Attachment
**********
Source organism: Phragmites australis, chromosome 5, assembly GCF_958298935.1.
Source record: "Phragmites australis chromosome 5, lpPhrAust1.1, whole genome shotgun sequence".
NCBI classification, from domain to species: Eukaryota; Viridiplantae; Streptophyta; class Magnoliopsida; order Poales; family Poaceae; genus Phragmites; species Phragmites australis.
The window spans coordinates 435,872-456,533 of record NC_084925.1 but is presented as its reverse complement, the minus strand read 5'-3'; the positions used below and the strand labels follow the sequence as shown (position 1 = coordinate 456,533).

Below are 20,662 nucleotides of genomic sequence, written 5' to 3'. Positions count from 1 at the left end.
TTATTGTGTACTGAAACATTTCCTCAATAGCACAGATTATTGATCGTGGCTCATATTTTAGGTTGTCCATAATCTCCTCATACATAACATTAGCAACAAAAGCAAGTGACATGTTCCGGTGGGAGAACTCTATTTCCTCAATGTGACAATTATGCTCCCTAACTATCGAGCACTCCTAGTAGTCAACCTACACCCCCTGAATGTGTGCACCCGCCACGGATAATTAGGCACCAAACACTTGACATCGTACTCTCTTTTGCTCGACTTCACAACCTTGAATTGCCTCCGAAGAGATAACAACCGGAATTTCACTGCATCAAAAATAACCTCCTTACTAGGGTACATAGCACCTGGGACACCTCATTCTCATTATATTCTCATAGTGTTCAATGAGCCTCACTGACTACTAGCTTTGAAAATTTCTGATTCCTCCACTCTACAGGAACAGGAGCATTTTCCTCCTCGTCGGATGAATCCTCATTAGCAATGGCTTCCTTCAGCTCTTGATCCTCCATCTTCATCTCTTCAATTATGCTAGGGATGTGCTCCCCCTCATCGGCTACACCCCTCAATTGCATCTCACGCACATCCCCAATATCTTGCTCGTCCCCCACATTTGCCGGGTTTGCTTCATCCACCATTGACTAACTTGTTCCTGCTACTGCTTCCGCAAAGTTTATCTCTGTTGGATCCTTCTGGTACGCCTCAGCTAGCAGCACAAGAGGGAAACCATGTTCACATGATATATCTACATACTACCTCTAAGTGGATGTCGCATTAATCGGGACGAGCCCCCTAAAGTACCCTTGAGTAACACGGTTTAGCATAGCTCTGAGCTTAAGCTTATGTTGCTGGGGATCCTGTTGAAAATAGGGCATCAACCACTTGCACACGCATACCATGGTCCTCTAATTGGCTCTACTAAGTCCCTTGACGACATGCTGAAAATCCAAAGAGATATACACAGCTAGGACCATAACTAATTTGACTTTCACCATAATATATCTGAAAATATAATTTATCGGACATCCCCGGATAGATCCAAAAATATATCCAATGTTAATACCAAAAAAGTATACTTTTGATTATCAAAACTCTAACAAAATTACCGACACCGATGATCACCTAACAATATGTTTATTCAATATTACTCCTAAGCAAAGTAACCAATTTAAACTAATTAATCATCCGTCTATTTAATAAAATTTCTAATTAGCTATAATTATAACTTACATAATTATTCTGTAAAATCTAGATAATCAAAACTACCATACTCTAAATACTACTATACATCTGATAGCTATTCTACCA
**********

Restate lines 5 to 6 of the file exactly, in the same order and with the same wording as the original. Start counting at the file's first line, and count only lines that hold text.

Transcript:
Below are 20,662 nucleotides of genomic sequence, written 5' to 3'. Positions count from 1 at the left end.
TTATTGTGTACTGAAACATTTCCTCAATAGCACAGATTATTGATCGTGGCTCATATTTTAGGTTGTCCATAATCTCCTCATACATAACATTAGCAACAAAAGCAAGTGACATGTTCCGGTGGGAGAACTCTATTTCCTCAATGTGACAATTATGCTCCCTAACTATCGAGCACTCCTAGTAGTCAACCTACACCCCCTGAATGTGTGCACCCGCCACGGATAATTAGGCACCAAACACTTGACATCGTACTCTCTTTTGCTCGACTTCACAACCTTGAATTGCCTCCGAAGAGATAACAACCGGAATTTCACTGCATCAAAAATAACCTCCTTACTAGGGTACATAGCACCTGGGACACCTCATTCTCATTATATTCTCATAGTGTTCAATGAGCCTCACTGACTACTAGCTTTGAAAATTTCTGATTCCTCCACTCTACAGGAACAGGAGCATTTTCCTCCTCGTCGGATGAATCCTCATTAGCAATGGCTTCCTTCAGCTCTTGATCCTCCATCTTCATCTCTTCAATTATGCTAGGGATGTGCTCCCCCTCATCGGCTACACCCCTCAATTGCATCTCACGCACATCCCCAATATCTTGCTCGTCCCCCACATTTGCCGGGTTTGCTTCATCCACCATTGACTAACTTGTTCCTGCTACTGCTTCCGCAAAGTTTATCTCTGTTGGATCCTTCTGGTACGCCTCAGCTAGCAGCACAAGAGGGAAACCATGTTCACATGATATATCTACATACTACCTCTAAGTGGATGTCGCATTAATCGGGACGAGCCCCCTAAAGTACCCTTGAGTAACACGGTTTAGCATAGCTCTGAGCTTAAGCTTATGTTGCTGGGGATCCTGTTGAAAATAGGGCATCAACCACTTGCACACGCATACCATGGTCCTCTAATTGGCTCTACTAAGTCCCTTGACGACATGCTGAAAATCCAAAGAGATATACACAGCTAGGACCATAACTAATTTGACTTTCACCATAATATATCTGAAAATATAATTTATCGGACATCCCCGGATAGATCCAAAAATATATCCAATGTTAATACCAAAAAAGTATACTTTTGATTATCAAAACTCTAACAAAATTACCGACACCGATGATCACCTAACAATATGTTTATTCAATATTACTCCTAAGCAAAGTAACCAATTTAAACTAATTAATCATCCGTCTATTTAATAAAATTTCTAATTAGCTATAATTATAACTTACATAATTATTCTGTAAAATCTAGATAATCAAAACTACCATACTCTAAATACTACTATACATCTGATAGCTATTCTACCA